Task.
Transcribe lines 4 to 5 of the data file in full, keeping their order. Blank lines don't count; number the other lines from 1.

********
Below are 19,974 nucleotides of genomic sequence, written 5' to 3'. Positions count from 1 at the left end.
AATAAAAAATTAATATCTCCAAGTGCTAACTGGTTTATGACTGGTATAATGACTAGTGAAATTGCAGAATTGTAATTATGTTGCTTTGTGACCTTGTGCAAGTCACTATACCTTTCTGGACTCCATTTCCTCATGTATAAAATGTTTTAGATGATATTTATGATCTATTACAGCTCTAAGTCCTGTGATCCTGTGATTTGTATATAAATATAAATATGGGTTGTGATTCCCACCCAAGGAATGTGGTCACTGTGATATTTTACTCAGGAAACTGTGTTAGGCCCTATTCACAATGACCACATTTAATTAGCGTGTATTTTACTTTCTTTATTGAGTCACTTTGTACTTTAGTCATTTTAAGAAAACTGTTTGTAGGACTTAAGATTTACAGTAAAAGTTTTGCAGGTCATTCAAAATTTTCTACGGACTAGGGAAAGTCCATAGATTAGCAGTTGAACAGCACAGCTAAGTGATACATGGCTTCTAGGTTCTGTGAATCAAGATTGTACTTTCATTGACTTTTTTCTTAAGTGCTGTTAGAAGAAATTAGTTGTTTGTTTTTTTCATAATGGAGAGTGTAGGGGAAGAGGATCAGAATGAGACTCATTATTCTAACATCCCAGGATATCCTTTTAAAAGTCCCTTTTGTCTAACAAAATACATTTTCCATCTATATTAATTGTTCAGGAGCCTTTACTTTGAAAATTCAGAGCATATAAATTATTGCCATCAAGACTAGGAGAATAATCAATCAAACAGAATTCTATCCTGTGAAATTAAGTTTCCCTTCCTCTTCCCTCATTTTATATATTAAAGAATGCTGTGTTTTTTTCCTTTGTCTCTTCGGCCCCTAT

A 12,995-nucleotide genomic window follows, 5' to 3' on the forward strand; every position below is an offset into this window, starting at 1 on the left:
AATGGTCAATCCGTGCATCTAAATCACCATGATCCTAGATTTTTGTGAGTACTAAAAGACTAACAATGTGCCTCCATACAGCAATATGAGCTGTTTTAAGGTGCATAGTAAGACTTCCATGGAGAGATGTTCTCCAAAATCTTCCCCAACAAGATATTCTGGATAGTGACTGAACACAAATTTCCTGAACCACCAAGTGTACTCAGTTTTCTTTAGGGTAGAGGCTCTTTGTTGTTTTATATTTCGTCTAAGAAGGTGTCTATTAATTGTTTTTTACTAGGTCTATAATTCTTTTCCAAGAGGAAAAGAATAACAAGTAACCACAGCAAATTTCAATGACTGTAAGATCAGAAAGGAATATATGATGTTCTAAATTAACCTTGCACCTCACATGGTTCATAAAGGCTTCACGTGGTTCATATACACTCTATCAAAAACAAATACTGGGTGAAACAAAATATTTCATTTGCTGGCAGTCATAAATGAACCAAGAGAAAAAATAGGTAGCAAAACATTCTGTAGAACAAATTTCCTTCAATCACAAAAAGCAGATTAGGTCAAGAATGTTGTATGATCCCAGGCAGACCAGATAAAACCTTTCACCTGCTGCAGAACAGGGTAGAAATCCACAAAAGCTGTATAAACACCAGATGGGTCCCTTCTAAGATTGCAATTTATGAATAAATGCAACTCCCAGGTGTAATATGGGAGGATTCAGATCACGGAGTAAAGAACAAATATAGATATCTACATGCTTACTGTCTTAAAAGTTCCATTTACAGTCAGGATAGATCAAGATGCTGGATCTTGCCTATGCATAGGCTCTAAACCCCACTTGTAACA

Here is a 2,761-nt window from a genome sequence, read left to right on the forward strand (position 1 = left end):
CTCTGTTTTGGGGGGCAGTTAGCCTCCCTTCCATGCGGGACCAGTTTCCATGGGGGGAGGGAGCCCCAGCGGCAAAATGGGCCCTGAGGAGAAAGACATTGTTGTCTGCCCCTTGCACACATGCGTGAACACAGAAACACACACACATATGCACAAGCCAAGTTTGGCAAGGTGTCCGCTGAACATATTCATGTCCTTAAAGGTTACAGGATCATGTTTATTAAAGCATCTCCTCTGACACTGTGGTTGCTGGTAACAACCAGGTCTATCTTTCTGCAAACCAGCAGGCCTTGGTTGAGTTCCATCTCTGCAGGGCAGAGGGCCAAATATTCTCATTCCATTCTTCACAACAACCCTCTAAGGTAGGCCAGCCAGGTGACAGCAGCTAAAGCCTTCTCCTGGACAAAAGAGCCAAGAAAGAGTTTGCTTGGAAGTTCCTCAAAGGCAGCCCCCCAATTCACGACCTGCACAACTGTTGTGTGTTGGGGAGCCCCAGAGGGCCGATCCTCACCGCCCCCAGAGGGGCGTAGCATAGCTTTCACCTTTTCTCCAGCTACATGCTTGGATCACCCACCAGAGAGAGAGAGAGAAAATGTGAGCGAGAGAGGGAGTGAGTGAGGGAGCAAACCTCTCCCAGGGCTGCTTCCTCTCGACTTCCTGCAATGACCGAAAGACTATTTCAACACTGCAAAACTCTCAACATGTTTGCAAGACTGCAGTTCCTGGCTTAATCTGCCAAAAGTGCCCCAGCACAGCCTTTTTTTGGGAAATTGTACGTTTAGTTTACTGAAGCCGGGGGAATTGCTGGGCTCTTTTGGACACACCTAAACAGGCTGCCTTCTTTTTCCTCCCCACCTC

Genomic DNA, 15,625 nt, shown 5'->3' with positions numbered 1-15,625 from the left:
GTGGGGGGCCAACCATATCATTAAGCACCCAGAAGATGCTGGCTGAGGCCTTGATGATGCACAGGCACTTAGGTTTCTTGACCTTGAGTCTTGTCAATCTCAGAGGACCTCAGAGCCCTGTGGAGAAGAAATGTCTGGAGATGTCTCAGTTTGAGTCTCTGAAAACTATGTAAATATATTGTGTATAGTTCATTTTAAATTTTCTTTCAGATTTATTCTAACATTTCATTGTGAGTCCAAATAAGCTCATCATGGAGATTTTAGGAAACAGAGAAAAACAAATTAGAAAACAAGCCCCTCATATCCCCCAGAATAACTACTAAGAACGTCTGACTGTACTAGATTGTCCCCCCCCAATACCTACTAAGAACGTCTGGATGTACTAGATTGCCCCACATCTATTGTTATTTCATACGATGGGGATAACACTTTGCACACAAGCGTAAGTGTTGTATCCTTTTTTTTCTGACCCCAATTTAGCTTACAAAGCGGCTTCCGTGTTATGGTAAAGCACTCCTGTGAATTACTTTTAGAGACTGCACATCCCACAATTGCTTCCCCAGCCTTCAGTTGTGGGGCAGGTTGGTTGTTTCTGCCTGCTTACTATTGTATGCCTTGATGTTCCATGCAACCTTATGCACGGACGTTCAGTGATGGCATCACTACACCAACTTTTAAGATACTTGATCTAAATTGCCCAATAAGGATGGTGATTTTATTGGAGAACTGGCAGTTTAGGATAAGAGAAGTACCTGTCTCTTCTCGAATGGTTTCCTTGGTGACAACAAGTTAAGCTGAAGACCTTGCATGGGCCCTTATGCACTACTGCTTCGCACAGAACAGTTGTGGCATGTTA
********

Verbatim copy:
AATGGTCAATCCGTGCATCTAAATCACCATGATCCTAGATTTTTGTGAGTACTAAAAGACTAACAATGTGCCTCCATACAGCAATATGAGCTGTTTTAAGGTGCATAGTAAGACTTCCATGGAGAGATGTTCTCCAAAATCTTCCCCAACAAGATATTCTGGATAGTGACTGAACACAAATTTCCTGAACCACCAAGTGTACTCAGTTTTCTTTAGGGTAGAGGCTCTTTGTTGTTTTATATTTCGTCTAAGAAGGTGTCTATTAATTGTTTTTTACTAGGTCTATAATTCTTTTCCAAGAGGAAAAGAATAACAAGTAACCACAGCAAATTTCAATGACTGTAAGATCAGAAAGGAATATATGATGTTCTAAATTAACCTTGCACCTCACATGGTTCATAAAGGCTTCACGTGGTTCATATACACTCTATCAAAAACAAATACTGGGTGAAACAAAATATTTCATTTGCTGGCAGTCATAAATGAACCAAGAGAAAAAATAGGTAGCAAAACATTCTGTAGAACAAATTTCCTTCAATCACAAAAAGCAGATTAGGTCAAGAATGTTGTATGATCCCAGGCAGACCAGATAAAACCTTTCACCTGCTGCAGAACAGGGTAGAAATCCACAAAAGCTGTATAAACACCAGATGGGTCCCTTCTAAGATTGCAATTTATGAATAAATGCAACTCCCAGGTGTAATATGGGAGGATTCAGATCACGGAGTAAAGAACAAATATAGATATCTACATGCTTACTGTCTTAAAAGTTCCATTTACAGTCAGGATAGATCAAGATGCTGGATCTTGCCTATGCATAGGCTCTAAACCCCACTTGTAACA

Here is a 2,761-nt window from a genome sequence, read left to right on the forward strand (position 1 = left end):